The barbaric indifference of the North Korean government to the suffering of its own people should lead the U.N. to pull out of North Korea all together. In other repressive regimes, the U.N. and NGOs can sometimes work around the government to help the people directly. In these cases, there is some justification for continuing U.N. humanitarian activities. There is little basis for this approach in North Korea. The regime controls virtually all international humanitarian activities. Despite the best efforts of the U.N. and other providers of humanitarian assistance, aid to North Korea is only permitted if it benefits the regime. The U.S. should press for complete suspension of these programs until the North Korea government agrees to permit them to operate in a manner that does not impede their humanitarian mission.
— Brett D. Schaefer is Jay Kingham Fellow in International Regulatory Affairs in the Margaret Thatcher Center for Freedom at the Heritage Foundation and editor ofConundrum: The Limits of the United Nations and the Search for Alternatives.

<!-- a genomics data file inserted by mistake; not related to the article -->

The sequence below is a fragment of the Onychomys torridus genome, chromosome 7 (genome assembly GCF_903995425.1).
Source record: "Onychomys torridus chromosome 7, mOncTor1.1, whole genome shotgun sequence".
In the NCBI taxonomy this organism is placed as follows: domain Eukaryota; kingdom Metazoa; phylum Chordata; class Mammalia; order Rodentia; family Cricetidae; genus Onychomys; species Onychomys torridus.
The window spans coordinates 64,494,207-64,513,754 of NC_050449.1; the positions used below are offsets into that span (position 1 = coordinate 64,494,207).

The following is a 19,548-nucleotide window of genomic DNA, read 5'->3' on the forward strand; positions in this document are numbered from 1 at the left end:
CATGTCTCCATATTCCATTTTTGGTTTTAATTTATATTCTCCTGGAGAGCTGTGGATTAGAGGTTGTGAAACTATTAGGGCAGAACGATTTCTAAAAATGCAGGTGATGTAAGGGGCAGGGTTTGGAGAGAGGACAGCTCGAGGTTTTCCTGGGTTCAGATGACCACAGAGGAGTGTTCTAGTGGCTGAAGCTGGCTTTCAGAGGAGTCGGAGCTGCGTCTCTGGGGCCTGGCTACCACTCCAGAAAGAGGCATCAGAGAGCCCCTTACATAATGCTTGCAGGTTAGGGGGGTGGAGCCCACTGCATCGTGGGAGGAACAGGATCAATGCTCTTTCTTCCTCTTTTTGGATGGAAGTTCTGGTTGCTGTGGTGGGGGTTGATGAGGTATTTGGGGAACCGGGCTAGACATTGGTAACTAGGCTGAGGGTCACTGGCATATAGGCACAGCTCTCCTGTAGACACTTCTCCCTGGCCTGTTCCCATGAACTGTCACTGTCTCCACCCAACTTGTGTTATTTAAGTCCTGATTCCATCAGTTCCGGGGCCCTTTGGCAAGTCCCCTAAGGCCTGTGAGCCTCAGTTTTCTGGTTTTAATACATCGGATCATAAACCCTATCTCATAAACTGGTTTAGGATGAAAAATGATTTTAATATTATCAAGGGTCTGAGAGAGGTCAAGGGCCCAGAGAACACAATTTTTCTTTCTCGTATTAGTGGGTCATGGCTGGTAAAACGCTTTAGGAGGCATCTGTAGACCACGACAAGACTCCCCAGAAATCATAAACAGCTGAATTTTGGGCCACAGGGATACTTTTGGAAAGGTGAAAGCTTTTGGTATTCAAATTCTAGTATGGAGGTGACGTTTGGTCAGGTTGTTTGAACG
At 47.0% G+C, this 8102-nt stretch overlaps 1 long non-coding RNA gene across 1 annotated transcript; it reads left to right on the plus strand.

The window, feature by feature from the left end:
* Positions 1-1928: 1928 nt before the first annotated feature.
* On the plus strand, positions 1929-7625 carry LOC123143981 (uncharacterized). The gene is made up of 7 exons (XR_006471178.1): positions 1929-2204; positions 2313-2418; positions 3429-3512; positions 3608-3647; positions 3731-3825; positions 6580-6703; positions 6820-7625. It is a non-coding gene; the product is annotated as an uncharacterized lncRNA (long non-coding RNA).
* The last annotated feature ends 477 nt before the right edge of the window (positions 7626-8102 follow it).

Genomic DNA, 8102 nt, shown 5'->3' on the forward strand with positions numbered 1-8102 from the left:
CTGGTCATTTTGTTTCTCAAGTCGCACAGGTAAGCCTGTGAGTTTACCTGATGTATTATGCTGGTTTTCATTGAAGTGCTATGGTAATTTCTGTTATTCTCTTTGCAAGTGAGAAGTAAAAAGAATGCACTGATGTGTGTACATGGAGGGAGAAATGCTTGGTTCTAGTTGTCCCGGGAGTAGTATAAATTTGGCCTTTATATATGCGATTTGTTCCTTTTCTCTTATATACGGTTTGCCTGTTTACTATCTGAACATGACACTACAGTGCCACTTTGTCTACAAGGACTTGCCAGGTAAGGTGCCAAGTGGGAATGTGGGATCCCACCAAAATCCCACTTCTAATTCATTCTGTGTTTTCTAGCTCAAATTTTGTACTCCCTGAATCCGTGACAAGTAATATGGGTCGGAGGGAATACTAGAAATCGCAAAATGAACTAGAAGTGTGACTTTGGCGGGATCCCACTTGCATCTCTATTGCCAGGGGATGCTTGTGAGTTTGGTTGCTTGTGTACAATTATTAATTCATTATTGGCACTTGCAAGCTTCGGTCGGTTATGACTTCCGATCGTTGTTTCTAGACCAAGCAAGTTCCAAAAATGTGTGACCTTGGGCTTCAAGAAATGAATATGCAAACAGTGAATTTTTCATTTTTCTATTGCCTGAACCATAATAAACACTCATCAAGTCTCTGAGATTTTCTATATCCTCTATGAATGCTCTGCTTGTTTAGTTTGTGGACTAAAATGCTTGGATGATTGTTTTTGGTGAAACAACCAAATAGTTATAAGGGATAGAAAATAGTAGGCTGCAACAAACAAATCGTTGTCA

Friday, July 17, 2009
Thursday, July 16, 2009
* Committee could complete task as early as Thursday
* U.S. officials tighten screws on North Korean business
By Patrick Worsnip and Paul Eckert
UNITED NATIONS/WASHINGTON, July 15 (Reuters) - The U.N. Security Council neared agreement on Wednesday on North Korean firms and individuals to be added to a blacklist for involvement in Pyongyang's nuclear and missile programs, diplomats said.
Japanese Ambassador Yukio Takasu told reporters "We are very close" to agreement on the expanded sanctions list. Diplomats from several countries said a council committee that has been discussing the issue for a month was on target to meet a weekend deadline for completing its task and could do so as early as Thursday.
As diplomats put the finishing touches on expanding U.N. sanctions, U.S. officials said they had succeeded in increasing international awareness of methods North Korea uses to disguise its trade in illicit weapons as legal business transactions.